A Baltimore police officer was charged with murder and five others with lesser charges in the death of a black man who suffered a critical neck injury while riding inside a police van, the city’s chief prosecutor said on Friday.
Freddie Gray, who died in hospital a week after his arrest on April 12, was in handcuffs and shackles but otherwise was not restrained inside the van, a violation of police department policy, prosecutor Marilyn Mosby said at a news conference.
The Maryland state medical examiner had ruled Gray’s death a homicide, Mosby said. The officer charged with murder was the driver of the vehicle. She said the officers failed to give Gray the medical attention he asked for and that his arrest was unlawful.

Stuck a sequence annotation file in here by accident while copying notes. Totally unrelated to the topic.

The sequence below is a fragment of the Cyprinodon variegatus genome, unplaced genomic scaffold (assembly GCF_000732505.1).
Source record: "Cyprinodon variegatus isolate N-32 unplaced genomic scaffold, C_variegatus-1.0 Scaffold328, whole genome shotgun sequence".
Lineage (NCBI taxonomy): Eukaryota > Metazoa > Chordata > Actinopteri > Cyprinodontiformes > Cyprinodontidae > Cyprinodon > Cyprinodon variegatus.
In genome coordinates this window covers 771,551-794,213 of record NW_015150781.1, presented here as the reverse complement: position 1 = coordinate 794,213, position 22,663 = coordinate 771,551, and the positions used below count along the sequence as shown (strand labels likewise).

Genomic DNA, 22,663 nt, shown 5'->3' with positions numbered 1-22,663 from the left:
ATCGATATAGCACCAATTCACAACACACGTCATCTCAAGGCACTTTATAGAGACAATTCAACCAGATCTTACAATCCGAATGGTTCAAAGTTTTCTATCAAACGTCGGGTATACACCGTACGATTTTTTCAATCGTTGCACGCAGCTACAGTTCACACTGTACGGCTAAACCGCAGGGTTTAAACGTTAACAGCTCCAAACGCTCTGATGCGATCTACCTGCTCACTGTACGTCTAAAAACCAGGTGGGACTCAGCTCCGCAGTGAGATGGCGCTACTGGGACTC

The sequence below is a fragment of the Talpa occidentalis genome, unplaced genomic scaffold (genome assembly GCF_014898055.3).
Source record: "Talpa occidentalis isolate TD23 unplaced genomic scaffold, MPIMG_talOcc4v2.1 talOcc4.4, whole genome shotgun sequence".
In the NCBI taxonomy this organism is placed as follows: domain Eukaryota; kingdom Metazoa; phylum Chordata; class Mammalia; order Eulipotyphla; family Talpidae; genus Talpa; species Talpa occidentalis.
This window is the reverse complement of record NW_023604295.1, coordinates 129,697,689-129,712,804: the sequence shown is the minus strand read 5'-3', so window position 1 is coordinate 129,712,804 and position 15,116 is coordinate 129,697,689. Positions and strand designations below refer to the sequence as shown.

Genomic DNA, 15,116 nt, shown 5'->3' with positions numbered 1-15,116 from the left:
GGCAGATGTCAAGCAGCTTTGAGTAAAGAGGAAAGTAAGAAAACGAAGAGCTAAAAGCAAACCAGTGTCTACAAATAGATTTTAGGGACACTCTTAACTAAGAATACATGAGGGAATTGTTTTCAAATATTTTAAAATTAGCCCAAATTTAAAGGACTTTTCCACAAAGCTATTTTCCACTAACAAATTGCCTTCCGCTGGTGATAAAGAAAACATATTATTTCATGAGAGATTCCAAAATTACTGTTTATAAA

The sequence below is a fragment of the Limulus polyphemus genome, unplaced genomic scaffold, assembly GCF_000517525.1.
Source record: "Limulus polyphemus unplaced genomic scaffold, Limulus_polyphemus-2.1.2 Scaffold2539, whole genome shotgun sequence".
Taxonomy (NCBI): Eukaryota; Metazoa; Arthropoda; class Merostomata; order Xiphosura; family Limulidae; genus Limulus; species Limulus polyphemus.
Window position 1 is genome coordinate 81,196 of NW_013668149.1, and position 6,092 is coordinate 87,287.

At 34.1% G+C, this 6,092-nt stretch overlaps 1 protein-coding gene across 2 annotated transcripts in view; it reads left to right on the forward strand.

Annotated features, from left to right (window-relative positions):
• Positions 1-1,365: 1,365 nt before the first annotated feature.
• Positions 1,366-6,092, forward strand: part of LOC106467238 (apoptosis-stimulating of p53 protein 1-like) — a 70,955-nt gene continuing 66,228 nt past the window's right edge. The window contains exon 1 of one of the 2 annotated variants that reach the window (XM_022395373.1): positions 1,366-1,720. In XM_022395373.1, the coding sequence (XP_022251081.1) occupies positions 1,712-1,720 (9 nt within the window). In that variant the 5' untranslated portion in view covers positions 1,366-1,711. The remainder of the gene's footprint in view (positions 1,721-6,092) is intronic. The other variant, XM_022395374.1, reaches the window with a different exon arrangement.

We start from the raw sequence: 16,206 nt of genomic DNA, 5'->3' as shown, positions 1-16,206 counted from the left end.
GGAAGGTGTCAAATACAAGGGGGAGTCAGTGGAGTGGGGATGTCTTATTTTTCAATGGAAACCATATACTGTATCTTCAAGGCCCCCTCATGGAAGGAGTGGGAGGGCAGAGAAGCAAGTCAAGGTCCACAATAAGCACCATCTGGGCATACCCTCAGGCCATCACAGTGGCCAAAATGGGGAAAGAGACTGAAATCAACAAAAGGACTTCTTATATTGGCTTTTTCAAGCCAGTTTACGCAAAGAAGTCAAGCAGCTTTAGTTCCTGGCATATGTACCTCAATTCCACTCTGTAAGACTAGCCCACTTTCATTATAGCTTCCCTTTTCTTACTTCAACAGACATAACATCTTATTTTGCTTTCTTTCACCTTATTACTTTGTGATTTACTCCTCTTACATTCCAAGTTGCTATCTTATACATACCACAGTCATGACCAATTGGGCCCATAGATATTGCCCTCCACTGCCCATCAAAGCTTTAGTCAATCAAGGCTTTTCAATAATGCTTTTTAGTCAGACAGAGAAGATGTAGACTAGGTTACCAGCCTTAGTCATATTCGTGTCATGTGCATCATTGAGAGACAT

The death of 25-year-old Gray has become the latest flashpoint in a national outcry over the treatment of African-Americans and other minority groups by U.S. law enforcement.
“To the people of Baltimore and the demonstrators across America, I heard your call for ‘no justice, no peace.’ Your peace is sincerely needed as I work to deliver justice on behalf of this young man,” said Mosby, a 35-year-old African-American who took office in January.
The decision to bring charges and the speed at which Mosby made the announcement, a day after the police department handed over an internal report, seemed to catch Baltimore and the country by surprise.
Mayor Stephanie Rawlings-Blake said five of the six officers were under arrest.
The charges brought jubilation and relief to people on the streets of West Baltimore, the neighborhood where angry people looted, burned cars and clashed with police on Monday night.